1. ^ "Although not predominant, the lost tribes theory did appeal to religious thinkers eager to link Indians to the Bible. From the seventeenth century onward, both Christians and Jews had collected evidence that the Indians had Jewish origins." Richard Lyman Bushman, Joseph Smith: Rough Stone Rolling, (New York: Alfred A. Knopf, 2005), 96.
  2. ^ "Although not predominant, the lost tribes theory did appeal to religious thinkers eager to link Indians to the Bible. From the seventeenth century onward, both Christians and Jews had collected evidence that the Indians had Jewish origins. Jonathan Edwards Jr. noted the similarities between the Hebrew and Mohican languages. Such Indian practices as 'anointing their heads, paying a price for their wives, observing the feast of harvest' were cited as Jewish parallels. Besides Edwards, John Eliot, Samuel Sewall, Roger Williams, William Penn, James Adair, and Elias Boudinot expressed opinions or wrote treatises on the Israelite connection." Richard Lyman Bushman, Joseph Smith: Rough Stone Rolling, (New York: Alfred A. Knopf, 2005), 96.
  3. ^ Terryl L. Givens, By the Hand of Mormon: The American Scripture that Launched a New World Religion (New York: Oxford University Press, 2002), 161.
  4. ^ 2 Edras 13.
  5. ^ Dan Vogel, Joseph Smith: The Making of a Prophet (Salt Lake City, Utah: Signature Books, 2004), 123.
  6. ^ View of the Hebrews, 248.
  7. ^ Grant H. Palmer, An Insider's View of Mormon Origins (Salt Lake City, Utah: Signature Books, 2002), 60–64.
  8. ^ Givens, American Scripture, 96–93.
  9. ^ http://eom.byu.edu/index.php/View_of_the_Hebrews
  10. ^ Bushman, Joseph Smith, Rough Stone Rolling, 2005, p. 96; Joseph Smith, "From Priest's American Antiquities," Times and Seasons (June 1, 1842) 3:813–15.
  11. ^ Persuitte, Origins of the Book of Mormon, 105–06; Palmer, 59–60.
  12. ^ Larry E. Morris, "Oliver Cowdery's Vermont Years and the Origins of Mormonism," BYU Studies 39:1 (2000).
  13. ^ Roberts was ranked the greatest intellectual in Mormon history in surveys by LDS scholars Leonard Arrington in 1969 and Stan Larson in 1993. Leonard J. Arrington, "The Intellectual Tradition of the Latter-day Saints", Dialogue: A Journal of Mormon Thought 4 (Spring 1969), 13–26; Stan Larson, "Intellectuals in Mormonism: An Update", Dialogue: A Journal of Mormon Thought 26 (Fall 1993), 187–89.
  14. ^ According to Mormon authors, Roberts's study was intended to "preempt criticisms that could be leveled at the Book of Mormon." Ashurst-McGee, Mark (2003). "A One-sided View of Mormon Origins". FARMS Review (Maxwell Institute) 15 (2): pp. 309–64. Retrieved 2006-12-22. . After Roberts's death, copies were made of his report, which "circulated among a limited circle in Utah." (Fawn M. Brodie, No Man Knows My History, 47fn.)
  15. ^ There has been debate about whether Roberts continued to affirm his faith in the divine origins of the Book of Mormon until his death in 1933. Truman D. Madsen and John W. Welch, Did B. H. Roberts Lose Faith in the Book of Mormon? (Provo, Utah: FARMS, 1985), 27. According to Jack Christensen, less than a month before Roberts died, he told Christensen that Ethan Smith had "played no part in the formation of the Book of Mormon," but as Terryl Givens has written, "a lively debate has emerged over whether his personal conviction really remained intact in the aftermath of his academic investigations." Terryl L. Givens, By the Hand of Mormon: The American Scripture that Launched a New World Religion (New York: Oxford University Press, 2002), 110–11. For the view that Roberts found View of the Hebrews so disturbing that he abandoned his faith, see Brigham D. Madsen, "B. H. Roberts' 'Studies of the Book of Mormon,'" Dialogue: A Journal of Mormon Thought 26 (Fall 1993), 77–86; and "Reflections of LDS Disbelief in the Book of Mormon as History", Dialogue: A Journal of Mormon Thought 30 (Fall 1997), 87–97. In a letter to LDS Church president Heber J. Grant and other church officials, Roberts urged "all the brethren herein addressed becoming familiar with these Book of Mormon problems, and finding the answer for them, as it is a matter that will concern the faith of the Youth of the Church now as also in the future, as well as such casual inquirers as may come to us from the outside world." December 29, 1921 in Studies of the Book of Mormon, 47. See Brigham D. Madsen, "Reflections on LDS Disbelief in the Book of Mormon as History", Dialogue: A Journal of Mormon Thought 30 (Fall 1997), 87–89.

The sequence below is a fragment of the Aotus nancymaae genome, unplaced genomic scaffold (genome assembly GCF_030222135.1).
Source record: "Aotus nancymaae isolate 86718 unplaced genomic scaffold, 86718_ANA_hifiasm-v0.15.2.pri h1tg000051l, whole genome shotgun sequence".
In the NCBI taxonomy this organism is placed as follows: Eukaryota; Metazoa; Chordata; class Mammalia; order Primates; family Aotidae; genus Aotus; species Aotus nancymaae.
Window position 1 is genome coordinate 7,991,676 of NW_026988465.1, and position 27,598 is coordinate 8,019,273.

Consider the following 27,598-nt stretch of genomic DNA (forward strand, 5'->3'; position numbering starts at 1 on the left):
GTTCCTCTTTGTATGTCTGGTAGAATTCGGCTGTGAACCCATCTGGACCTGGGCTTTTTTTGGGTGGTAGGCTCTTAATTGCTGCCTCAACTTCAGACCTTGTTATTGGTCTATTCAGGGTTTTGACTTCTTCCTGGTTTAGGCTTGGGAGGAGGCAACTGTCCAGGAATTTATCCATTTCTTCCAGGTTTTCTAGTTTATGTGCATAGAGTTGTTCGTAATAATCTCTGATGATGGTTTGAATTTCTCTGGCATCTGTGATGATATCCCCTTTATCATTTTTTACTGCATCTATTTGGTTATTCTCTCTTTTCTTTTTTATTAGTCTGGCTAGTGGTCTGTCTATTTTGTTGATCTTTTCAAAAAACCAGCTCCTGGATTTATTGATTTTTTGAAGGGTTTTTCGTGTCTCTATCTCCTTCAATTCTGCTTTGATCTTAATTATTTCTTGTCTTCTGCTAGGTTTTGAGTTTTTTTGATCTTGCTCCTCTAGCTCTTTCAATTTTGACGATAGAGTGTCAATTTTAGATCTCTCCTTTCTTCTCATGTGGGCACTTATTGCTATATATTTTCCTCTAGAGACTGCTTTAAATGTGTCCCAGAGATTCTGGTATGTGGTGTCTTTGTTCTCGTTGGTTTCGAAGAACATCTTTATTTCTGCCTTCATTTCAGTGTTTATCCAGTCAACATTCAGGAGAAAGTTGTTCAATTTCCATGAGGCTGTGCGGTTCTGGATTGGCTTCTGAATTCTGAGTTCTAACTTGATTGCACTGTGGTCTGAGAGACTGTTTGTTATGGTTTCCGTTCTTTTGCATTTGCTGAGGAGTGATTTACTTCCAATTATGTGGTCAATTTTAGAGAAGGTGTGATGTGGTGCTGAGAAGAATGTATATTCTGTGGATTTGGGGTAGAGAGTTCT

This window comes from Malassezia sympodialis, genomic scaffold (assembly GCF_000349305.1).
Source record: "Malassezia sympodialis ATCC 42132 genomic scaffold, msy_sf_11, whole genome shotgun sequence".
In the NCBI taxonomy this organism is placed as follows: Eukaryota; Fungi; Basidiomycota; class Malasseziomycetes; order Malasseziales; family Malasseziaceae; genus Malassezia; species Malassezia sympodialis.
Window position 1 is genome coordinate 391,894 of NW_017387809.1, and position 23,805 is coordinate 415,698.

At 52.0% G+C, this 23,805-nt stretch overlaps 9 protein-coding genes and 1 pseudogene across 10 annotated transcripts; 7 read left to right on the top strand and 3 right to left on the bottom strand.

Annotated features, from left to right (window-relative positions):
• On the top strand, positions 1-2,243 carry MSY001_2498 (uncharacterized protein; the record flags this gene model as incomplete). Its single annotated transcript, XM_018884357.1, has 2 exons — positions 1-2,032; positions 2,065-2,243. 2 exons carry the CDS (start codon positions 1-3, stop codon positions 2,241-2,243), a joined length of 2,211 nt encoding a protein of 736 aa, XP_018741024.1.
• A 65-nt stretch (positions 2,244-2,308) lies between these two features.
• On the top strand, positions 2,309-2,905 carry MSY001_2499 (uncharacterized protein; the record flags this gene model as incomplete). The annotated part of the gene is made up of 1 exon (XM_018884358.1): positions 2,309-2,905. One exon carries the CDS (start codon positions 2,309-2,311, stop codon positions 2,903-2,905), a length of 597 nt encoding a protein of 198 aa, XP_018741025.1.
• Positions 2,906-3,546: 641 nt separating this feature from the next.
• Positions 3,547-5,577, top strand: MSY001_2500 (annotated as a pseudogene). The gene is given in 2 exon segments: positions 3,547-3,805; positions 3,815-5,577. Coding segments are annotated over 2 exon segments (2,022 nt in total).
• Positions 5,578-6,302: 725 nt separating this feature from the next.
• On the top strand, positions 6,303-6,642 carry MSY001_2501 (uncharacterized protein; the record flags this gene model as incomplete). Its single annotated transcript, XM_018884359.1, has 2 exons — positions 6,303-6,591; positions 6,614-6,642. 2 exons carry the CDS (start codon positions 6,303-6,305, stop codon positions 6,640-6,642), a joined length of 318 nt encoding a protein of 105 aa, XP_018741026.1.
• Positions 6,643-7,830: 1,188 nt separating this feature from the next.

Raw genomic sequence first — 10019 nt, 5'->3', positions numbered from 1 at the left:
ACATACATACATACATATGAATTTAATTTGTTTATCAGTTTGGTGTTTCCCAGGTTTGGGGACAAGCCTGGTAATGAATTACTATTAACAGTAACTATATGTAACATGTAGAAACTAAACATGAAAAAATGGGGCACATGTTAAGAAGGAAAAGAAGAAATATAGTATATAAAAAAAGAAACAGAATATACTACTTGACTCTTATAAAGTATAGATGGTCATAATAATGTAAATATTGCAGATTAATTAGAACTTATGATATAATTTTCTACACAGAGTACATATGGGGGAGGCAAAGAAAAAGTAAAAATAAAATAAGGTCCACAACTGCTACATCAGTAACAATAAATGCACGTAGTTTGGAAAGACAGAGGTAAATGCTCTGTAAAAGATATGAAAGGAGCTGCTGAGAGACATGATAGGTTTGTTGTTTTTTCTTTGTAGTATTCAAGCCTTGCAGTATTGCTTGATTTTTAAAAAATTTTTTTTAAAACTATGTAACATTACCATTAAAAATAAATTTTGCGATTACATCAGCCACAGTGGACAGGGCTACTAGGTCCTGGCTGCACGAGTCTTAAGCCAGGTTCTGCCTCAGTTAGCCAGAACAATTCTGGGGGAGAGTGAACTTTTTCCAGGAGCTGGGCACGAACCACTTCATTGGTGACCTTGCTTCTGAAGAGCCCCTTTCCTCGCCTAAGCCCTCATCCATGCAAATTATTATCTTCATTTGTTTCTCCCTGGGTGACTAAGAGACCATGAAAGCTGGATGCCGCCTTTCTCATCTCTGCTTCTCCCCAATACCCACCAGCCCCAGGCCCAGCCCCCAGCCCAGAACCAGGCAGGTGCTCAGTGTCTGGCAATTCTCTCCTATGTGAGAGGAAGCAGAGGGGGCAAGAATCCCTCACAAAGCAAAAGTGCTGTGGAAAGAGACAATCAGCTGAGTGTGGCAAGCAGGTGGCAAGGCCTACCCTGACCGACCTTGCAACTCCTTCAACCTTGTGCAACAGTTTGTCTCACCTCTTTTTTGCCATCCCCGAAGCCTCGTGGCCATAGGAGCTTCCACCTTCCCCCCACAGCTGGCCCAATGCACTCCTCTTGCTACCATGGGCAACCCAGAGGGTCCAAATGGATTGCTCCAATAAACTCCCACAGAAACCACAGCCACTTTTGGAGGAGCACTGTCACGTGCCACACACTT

16. ^ "Bernard DeVoto considered it Brodie's distinction 'that she has raised writing about Mormonism to the dignity of history for the first time.'" Givens (2002), By the Hand of Mormon, 162.
  17. ^ Fawn M. Brodie, No Man Knows My History: The Life of Joseph Smith, the Mormon Prophet, 2nd ed.,(New York: Alfred A. Knopf, 1971), 46–47.
  18. ^ Welch, Reexploring the Book of Mormon, 83–87, and n.a., A Sure Foundation: Answers to Difficult Gospel Questions (Salt Lake City, Utah: Deseret Book, 1988), 69–71. John W. Welch, "An Unparallel" (Provo, Utah: FARMS, 1985) is an essay listing 84 differences. Spencer J. Palmer and William L. Knecht, "View of the Hebrews: Substitute for Inspiration?"], BYU Studies 5(2) (1964): 105–13. Apologists have also argued that Joseph Smith quoted from View of the Hebrews and would not have brought it to the attention of his followers if he had plagiarized from the book. Joseph Smith, "From Priest's American Antiquities," Times and Seasons (June 1, 1842) 3:813–15.
  19. ^ FARMS book review, Brigham Young University.
  20. ^ Ethan Smith, View of the Hebrews, ed. Charles D. Tate Jr., 2nd ed. (Provo, Utah: BYU Religious Studies Center, 1996).